Velocity measured is fps at the muzzle for 10 consecutive shots with an Oehler 36 chronograph. Temperature: 64 degrees Fahrenheit. Accuracy measured in inches for five consecutive, five-shot groups from a foam rest at 15 yards.
10/21/16 Amendment to Cabot S103 Review
When I initially tested the Cabot S103, it performed beautifully except—seemingly—for accuracy. It was just OK; plenty good enough for self-defense, but not what I had expected from the pistol. It simply didn’t make sense. The gun wasn’t just well-fitted, it was perfectly fitted. It’s was as precisely crafted a pistol as I’ve ever handled.
The results bothered me enough to have one colleague informally shoot it, too, with similar results, so I posted the story with my original results. I spoke to the folks at Cabot and they were concerned enough that Mike Hebor, general manager and COO for Cabot Guns, came down to shoot the pistol with me. The Cabot staff had Ransom Rested the gun at the factory and knew what it could do. Hebor’s groups were considerably better, his average pattern equaling my very best with the pistol. He said that the rounded trigger was problematic for some shooters (others really like it), and offered to have a more traditional trigger installed. He also noted the less-than-ideal “bench” that had been used during a remodeling of our test range.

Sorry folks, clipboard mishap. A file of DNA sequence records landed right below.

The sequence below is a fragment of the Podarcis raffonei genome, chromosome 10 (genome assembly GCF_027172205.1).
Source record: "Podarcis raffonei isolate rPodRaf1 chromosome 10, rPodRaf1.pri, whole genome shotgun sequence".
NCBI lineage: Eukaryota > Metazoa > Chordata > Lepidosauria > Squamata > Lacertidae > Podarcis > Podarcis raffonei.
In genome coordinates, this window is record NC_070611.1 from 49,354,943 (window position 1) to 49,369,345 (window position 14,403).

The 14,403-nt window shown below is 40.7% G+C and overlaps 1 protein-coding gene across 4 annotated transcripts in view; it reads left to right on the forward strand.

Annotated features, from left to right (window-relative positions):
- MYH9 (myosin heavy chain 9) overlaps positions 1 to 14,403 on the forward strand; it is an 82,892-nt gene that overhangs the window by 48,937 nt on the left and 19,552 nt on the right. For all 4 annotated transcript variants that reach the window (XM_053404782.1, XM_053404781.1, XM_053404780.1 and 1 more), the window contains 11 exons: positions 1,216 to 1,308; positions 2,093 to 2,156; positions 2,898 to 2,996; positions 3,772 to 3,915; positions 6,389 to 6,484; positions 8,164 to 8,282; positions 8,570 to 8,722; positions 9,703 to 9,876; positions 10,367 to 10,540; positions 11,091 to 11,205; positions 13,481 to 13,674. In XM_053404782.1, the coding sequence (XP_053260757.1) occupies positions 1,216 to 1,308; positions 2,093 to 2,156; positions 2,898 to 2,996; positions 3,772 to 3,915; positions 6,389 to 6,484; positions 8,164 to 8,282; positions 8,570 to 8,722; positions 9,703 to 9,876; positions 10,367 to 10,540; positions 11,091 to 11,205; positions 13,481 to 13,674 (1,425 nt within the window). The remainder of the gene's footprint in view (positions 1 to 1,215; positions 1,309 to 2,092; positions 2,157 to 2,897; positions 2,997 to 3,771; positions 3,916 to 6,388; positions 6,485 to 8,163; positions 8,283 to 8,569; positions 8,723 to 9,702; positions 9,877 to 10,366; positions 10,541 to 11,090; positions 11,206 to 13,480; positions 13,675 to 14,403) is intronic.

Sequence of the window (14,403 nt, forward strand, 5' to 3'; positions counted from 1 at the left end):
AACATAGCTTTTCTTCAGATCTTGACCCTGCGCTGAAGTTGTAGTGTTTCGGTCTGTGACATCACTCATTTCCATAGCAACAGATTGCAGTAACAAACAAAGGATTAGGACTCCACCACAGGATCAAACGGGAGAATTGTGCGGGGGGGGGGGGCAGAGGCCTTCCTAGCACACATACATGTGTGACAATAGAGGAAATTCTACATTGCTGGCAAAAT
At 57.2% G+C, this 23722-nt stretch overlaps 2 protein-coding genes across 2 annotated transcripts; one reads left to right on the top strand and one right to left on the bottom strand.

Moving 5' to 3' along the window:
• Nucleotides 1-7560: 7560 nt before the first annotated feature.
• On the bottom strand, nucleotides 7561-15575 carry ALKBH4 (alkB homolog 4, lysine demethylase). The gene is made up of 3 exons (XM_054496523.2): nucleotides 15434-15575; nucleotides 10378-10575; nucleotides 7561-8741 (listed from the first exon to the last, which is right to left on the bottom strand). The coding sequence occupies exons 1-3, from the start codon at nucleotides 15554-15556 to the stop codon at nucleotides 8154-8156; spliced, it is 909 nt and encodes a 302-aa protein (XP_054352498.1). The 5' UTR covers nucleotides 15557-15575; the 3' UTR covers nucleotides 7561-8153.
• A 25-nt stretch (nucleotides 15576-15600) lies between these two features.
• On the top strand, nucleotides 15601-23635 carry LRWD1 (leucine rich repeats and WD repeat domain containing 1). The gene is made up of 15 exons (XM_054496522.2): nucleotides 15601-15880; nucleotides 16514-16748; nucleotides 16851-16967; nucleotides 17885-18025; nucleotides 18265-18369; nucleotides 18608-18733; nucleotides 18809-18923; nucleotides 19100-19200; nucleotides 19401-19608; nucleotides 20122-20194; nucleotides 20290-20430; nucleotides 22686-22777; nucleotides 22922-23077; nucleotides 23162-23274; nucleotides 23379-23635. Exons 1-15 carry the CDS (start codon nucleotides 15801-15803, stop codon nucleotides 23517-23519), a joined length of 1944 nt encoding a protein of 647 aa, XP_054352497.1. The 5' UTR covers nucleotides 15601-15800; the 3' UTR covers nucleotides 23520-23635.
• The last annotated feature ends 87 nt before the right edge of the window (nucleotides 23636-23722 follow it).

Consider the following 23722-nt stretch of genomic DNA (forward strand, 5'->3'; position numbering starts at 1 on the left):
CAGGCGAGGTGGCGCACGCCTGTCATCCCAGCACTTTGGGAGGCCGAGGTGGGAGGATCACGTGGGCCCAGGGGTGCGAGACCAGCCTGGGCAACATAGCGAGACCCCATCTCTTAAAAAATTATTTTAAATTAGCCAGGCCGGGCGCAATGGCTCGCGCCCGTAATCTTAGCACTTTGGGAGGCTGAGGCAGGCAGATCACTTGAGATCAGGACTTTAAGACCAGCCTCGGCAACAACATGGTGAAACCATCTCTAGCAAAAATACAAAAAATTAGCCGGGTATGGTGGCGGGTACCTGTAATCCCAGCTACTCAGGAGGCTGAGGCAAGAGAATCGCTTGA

When the pistol came back with the new trigger, I shot better with it, but still not as well as I thought the pistol could shoot. I handed it off to our hotshot Firearms Inventory Manager and Armorer Karie Thomas, a competitive shooter. She promptly shot tiny little groups with the S103 while standing. Show off.
OK, fed up, I installed Crimson Trace Lasergrips, loaded the pistol with Federal Premium Gold Medal Match ammunition and from a rest proceeded to shoot some of the smallest groups of my life.
So what was the problem? The S103 has good sights. It has a good trigger. Maybe it was the old bench. Maybe my eyes are getting old. Maybe I just had a bad day. The only thing I really know for sure is it wasn’t the gun.